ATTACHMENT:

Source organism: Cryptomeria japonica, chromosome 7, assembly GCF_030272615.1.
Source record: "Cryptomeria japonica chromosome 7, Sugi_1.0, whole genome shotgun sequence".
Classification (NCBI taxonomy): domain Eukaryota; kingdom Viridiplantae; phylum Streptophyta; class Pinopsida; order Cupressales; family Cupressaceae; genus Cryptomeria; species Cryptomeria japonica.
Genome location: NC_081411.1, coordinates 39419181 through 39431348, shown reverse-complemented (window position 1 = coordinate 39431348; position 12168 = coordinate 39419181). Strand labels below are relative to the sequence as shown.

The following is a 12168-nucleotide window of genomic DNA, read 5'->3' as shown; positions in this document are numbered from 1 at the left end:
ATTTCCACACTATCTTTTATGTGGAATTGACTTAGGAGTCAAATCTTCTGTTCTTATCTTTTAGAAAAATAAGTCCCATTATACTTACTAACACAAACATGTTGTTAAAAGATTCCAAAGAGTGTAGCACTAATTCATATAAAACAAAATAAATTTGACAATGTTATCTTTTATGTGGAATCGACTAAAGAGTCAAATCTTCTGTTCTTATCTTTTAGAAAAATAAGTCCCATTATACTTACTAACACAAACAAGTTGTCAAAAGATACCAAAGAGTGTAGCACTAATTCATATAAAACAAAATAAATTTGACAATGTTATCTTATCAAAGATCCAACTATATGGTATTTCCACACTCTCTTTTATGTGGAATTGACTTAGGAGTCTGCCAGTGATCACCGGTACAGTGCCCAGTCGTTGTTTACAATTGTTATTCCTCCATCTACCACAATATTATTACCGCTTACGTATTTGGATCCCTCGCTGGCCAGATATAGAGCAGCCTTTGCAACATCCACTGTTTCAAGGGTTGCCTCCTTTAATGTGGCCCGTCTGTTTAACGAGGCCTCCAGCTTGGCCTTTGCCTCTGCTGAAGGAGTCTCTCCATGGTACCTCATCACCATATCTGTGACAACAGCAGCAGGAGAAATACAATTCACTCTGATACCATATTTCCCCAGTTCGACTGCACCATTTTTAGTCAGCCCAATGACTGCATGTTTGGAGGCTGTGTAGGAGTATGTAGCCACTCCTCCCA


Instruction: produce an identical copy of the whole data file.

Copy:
Source organism: Cryptomeria japonica, chromosome 7, assembly GCF_030272615.1.
Source record: "Cryptomeria japonica chromosome 7, Sugi_1.0, whole genome shotgun sequence".
Classification (NCBI taxonomy): domain Eukaryota; kingdom Viridiplantae; phylum Streptophyta; class Pinopsida; order Cupressales; family Cupressaceae; genus Cryptomeria; species Cryptomeria japonica.
Genome location: NC_081411.1, coordinates 39419181 through 39431348, shown reverse-complemented (window position 1 = coordinate 39431348; position 12168 = coordinate 39419181). Strand labels below are relative to the sequence as shown.

The following is a 12168-nucleotide window of genomic DNA, read 5'->3' as shown; positions in this document are numbered from 1 at the left end:
ATTTCCACACTATCTTTTATGTGGAATTGACTTAGGAGTCAAATCTTCTGTTCTTATCTTTTAGAAAAATAAGTCCCATTATACTTACTAACACAAACATGTTGTTAAAAGATTCCAAAGAGTGTAGCACTAATTCATATAAAACAAAATAAATTTGACAATGTTATCTTTTATGTGGAATCGACTAAAGAGTCAAATCTTCTGTTCTTATCTTTTAGAAAAATAAGTCCCATTATACTTACTAACACAAACAAGTTGTCAAAAGATACCAAAGAGTGTAGCACTAATTCATATAAAACAAAATAAATTTGACAATGTTATCTTATCAAAGATCCAACTATATGGTATTTCCACACTCTCTTTTATGTGGAATTGACTTAGGAGTCTGCCAGTGATCACCGGTACAGTGCCCAGTCGTTGTTTACAATTGTTATTCCTCCATCTACCACAATATTATTACCGCTTACGTATTTGGATCCCTCGCTGGCCAGATATAGAGCAGCCTTTGCAACATCCACTGTTTCAAGGGTTGCCTCCTTTAATGTGGCCCGTCTGTTTAACGAGGCCTCCAGCTTGGCCTTTGCCTCTGCTGAAGGAGTCTCTCCATGGTACCTCATCACCATATCTGTGACAACAGCAGCAGGAGAAATACAATTCACTCTGATACCATATTTCCCCAGTTCGACTGCACCATTTTTAGTCAGCCCAATGACTGCATGTTTGGAGGCTGTGTAGGAGTATGTAGCCACTCCTCCCA